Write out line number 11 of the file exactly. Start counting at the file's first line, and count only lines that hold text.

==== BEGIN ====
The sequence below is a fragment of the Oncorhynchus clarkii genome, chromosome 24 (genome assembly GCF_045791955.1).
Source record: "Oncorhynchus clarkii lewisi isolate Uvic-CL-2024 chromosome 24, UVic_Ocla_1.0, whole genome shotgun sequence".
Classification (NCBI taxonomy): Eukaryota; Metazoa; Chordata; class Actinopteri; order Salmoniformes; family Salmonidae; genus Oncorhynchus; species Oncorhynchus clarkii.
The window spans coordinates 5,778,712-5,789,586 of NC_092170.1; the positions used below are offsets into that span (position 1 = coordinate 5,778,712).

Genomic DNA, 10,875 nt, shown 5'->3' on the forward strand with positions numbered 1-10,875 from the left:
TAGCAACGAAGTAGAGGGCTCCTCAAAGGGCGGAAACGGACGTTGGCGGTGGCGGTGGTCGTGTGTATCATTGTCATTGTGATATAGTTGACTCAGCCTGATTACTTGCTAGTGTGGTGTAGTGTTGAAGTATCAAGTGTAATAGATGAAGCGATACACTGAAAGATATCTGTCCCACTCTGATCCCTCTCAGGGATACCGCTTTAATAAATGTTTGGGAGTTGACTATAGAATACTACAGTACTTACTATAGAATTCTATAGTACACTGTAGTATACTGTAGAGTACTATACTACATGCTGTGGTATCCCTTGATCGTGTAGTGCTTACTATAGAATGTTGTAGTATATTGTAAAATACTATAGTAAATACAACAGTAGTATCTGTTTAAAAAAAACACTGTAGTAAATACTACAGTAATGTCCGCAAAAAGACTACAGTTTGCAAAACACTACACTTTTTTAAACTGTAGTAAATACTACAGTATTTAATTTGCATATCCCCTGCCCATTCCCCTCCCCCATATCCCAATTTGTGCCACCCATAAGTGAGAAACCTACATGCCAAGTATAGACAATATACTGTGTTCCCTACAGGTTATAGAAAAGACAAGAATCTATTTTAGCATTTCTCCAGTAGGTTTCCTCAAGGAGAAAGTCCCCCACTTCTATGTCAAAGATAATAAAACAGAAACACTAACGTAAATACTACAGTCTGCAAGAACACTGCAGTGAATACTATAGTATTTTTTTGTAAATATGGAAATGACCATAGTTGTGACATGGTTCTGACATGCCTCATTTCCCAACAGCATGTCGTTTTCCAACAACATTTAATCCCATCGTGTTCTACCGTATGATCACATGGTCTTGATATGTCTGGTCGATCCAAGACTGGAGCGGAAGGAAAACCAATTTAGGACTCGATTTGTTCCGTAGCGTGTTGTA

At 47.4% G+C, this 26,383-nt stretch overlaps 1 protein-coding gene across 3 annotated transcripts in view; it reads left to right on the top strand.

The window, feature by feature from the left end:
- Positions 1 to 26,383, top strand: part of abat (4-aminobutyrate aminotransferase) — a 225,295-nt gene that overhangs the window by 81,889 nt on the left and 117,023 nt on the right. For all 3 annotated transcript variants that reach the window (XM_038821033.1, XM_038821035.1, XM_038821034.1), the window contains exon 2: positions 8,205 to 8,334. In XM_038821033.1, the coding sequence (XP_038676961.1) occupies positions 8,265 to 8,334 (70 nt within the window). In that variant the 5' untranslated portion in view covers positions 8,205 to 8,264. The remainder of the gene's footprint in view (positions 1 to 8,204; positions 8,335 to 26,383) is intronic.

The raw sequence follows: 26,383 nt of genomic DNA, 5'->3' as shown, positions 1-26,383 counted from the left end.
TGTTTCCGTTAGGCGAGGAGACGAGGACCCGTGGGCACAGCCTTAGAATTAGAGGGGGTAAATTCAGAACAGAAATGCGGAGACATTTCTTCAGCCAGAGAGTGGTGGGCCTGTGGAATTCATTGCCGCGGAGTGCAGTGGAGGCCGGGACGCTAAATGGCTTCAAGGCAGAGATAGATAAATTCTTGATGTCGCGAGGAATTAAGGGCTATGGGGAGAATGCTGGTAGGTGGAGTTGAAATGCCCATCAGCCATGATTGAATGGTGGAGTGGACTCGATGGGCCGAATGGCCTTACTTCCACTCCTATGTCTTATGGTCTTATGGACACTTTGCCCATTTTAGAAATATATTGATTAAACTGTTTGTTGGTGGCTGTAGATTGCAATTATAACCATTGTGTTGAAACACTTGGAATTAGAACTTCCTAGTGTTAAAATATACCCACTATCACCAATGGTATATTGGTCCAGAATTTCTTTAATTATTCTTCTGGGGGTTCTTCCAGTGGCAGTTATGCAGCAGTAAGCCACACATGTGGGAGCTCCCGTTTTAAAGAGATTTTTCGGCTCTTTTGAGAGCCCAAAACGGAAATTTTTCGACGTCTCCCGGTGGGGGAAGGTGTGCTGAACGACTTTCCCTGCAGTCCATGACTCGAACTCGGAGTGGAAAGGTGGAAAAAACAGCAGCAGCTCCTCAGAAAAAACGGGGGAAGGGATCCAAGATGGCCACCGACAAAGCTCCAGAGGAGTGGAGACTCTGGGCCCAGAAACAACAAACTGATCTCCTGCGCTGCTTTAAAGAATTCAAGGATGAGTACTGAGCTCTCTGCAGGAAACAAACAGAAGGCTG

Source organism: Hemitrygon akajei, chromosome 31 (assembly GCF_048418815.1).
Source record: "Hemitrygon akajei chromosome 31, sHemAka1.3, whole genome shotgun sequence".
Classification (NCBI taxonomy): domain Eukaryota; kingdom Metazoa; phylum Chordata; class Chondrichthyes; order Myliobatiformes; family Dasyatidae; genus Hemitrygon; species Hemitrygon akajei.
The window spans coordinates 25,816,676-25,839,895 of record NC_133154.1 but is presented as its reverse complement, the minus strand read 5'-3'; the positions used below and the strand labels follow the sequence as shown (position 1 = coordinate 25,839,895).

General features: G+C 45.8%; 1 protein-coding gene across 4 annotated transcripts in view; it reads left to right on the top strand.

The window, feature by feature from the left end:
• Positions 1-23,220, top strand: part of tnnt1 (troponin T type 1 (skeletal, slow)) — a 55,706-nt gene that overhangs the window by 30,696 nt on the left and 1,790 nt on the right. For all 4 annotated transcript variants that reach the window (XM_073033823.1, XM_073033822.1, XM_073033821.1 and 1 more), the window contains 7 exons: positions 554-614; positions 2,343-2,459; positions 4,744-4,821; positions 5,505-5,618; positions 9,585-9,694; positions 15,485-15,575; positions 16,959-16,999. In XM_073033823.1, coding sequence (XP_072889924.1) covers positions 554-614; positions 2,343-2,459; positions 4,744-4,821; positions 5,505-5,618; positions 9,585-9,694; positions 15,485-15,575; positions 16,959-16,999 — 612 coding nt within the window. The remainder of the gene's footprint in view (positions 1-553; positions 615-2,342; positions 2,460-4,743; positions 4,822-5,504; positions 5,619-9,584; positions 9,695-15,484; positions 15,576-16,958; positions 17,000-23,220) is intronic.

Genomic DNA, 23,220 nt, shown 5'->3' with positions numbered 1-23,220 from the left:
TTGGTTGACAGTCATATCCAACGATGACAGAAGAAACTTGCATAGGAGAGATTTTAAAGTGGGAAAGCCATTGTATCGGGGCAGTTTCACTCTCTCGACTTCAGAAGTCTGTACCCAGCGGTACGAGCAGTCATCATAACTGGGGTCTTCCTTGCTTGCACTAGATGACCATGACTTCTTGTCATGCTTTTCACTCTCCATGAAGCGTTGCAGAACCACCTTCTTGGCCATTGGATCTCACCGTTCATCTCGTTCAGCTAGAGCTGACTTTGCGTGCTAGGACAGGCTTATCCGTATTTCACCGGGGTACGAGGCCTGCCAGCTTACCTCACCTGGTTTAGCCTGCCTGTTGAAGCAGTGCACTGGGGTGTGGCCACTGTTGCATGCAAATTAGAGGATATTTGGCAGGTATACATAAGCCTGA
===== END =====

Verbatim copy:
TGTTTCCGTTAGGCGAGGAGACGAGGACCCGTGGGCACAGCCTTAGAATTAGAGGGGGTAAATTCAGAACAGAAATGCGGAGACATTTCTTCAGCCAGAGAGTGGTGGGCCTGTGGAATTCATTGCCGCGGAGTGCAGTGGAGGCCGGGACGCTAAATGGCTTCAAGGCAGAGATAGATAAATTCTTGATGTCGCGAGGAATTAAGGGCTATGGGGAGAATGCTGGTAGGTGGAGTTGAAATGCCCATCAGCCATGATTGAATGGTGGAGTGGACTCGATGGGCCGAATGGCCTTACTTCCACTCCTATGTCTTATGGTCTTATGGACACTTTGCCCATTTTAGAAATATATTGATTAAACTGTTTGTTGGTGGCTGTAGATTGCAATTATAACCATTGTGTTGAAACACTTGGAATTAGAACTTCCTAGTGTTAAAATATACCCACTATCACCAATGGTATATTGGTCCAGAATTTCTTTAATTATTCTTCTGGGGGTTCTTCCAGTGGCAGTTATGCAGCAGTAAGCCACACATGTGGGAGCTCCCGTTTTAAAGAGATTTTTCGGCTCTTTTGAGAGCCCAAAACGGAAATTTTTCGACGTCTCCCGGTGGGGGAAGGTGTGCTGAACGACTTTCCCTGCAGTCCATGACTCGAACTCGGAGTGGAAAGGTGGAAAAAACAGCAGCAGCTCCTCAGAAAAAACGGGGGAAGGGATCCAAGATGGCCACCGACAAAGCTCCAGAGGAGTGGAGACTCTGGGCCCAGAAACAACAAACTGATCTCCTGCGCTGCTTTAAAGAATTCAAGGATGAGTACTGAGCTCTCTGCAGGAAACAAACAGAAGGCTG